• Not everyone knows that there is a right and wrong way to burn a candle.
• The first step is to always trim the wick.
• Trimmed wicks make for a cleaner burn with less smoky residue.

Ever buy a brand new candle only to watch its glass jar turn black and smoky? There’s a way to prevent those unsightly smoke stains, and it’s incredibly simple: Always trim the wick.

This was the most important thing I told customers when I worked for Yankee Candle, and I still abide by the rule in my own home.

Start by trimming the wick to 1/4–1/8 of an inch in length, every time you burn.

Trim the wick like the candle you see on the left.

You can use a plain old pair of scissors to do this, but once the candle burns down, it’ll get harder to reach the blades far enough into the jar — that’s why I like to use nail clippers instead.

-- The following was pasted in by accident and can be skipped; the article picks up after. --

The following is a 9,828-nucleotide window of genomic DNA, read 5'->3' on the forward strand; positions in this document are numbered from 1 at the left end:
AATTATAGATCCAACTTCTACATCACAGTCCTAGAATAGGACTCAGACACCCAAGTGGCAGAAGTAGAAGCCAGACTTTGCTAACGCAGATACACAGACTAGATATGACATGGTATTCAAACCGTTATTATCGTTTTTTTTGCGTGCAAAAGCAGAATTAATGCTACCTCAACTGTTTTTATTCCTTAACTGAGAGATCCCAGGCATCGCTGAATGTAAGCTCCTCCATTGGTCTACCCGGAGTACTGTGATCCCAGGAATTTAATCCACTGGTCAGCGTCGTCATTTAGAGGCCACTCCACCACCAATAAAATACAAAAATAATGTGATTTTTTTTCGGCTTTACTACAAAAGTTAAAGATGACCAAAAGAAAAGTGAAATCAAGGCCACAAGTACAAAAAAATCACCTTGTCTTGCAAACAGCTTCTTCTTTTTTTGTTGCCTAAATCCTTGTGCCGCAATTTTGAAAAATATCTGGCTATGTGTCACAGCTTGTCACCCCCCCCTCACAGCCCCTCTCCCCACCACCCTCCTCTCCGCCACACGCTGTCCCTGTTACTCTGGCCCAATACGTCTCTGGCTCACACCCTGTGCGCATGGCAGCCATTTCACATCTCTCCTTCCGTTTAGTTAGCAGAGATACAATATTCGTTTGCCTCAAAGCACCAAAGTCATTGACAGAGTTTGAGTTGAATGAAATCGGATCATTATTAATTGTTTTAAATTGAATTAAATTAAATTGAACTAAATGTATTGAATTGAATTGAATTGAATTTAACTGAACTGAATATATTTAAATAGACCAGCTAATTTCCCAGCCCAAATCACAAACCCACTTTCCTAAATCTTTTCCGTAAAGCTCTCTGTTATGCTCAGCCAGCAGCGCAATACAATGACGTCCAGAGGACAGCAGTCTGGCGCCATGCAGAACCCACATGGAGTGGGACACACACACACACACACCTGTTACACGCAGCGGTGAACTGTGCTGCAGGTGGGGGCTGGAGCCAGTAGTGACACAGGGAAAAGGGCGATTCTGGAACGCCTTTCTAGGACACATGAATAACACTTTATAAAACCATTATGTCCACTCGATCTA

But if you’re a serious candle fanatic, you might want to invest in a wick trimmer. Think of them as a modified pair of scissors built specifically for this purpose.

Here’s what a wick trimmer looks like.

Trimmed wicks make for a clean burn.

Check out the difference between these two flames. Trimmed wicks make the flame look clean and bright. Untrimmed wicks are a lot more likely to take on a weird mushroom-esque shape (see below) that dulls and obscures the flame.

And you’ll avoid smoky candle jars, too.

Untrimmed wicks are a major contributor to that unsightly black residue. Short wicks make for a controlled flame and less smoke. Need proof? Here’s a candle we burned for several days with an untrimmed wick:

Don’t want your candle to look like this? Trim the wick!

But for this candle, we trimmed the wick before every burn:

Of course, wick trimming is only part of the proper candle burning technique — but it’s a crucial (and easy!) way to get more from every candle you buy.

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